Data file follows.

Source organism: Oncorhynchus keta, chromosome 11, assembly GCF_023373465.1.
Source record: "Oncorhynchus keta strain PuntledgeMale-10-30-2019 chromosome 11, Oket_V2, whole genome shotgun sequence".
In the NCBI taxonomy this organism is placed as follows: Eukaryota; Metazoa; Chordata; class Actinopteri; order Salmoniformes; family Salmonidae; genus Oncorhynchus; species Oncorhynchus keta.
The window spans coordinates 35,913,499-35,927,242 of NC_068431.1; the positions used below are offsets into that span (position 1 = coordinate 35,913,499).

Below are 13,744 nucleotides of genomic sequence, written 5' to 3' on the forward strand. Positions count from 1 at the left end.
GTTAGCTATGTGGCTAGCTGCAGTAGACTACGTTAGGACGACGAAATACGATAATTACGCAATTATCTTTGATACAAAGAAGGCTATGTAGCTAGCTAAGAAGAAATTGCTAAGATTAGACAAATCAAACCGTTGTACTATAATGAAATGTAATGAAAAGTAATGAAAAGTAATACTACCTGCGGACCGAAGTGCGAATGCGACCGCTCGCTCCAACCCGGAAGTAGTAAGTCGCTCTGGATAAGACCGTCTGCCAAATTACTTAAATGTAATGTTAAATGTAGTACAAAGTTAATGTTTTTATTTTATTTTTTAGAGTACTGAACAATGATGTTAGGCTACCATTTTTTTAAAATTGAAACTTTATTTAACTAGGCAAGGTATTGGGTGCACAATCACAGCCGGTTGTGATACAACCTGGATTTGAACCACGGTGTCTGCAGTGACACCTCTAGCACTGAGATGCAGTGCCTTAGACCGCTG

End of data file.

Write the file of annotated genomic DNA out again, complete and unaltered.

Source organism: Oncorhynchus keta, chromosome 11, assembly GCF_023373465.1.
Source record: "Oncorhynchus keta strain PuntledgeMale-10-30-2019 chromosome 11, Oket_V2, whole genome shotgun sequence".
In the NCBI taxonomy this organism is placed as follows: Eukaryota; Metazoa; Chordata; class Actinopteri; order Salmoniformes; family Salmonidae; genus Oncorhynchus; species Oncorhynchus keta.
The window spans coordinates 35,913,499-35,927,242 of NC_068431.1; the positions used below are offsets into that span (position 1 = coordinate 35,913,499).

Below are 13,744 nucleotides of genomic sequence, written 5' to 3' on the forward strand. Positions count from 1 at the left end.
GTTAGCTATGTGGCTAGCTGCAGTAGACTACGTTAGGACGACGAAATACGATAATTACGCAATTATCTTTGATACAAAGAAGGCTATGTAGCTAGCTAAGAAGAAATTGCTAAGATTAGACAAATCAAACCGTTGTACTATAATGAAATGTAATGAAAAGTAATGAAAAGTAATACTACCTGCGGACCGAAGTGCGAATGCGACCGCTCGCTCCAACCCGGAAGTAGTAAGTCGCTCTGGATAAGACCGTCTGCCAAATTACTTAAATGTAATGTTAAATGTAGTACAAAGTTAATGTTTTTATTTTATTTTTTAGAGTACTGAACAATGATGTTAGGCTACCATTTTTTTAAAATTGAAACTTTATTTAACTAGGCAAGGTATTGGGTGCACAATCACAGCCGGTTGTGATACAACCTGGATTTGAACCACGGTGTCTGCAGTGACACCTCTAGCACTGAGATGCAGTGCCTTAGACCGCTG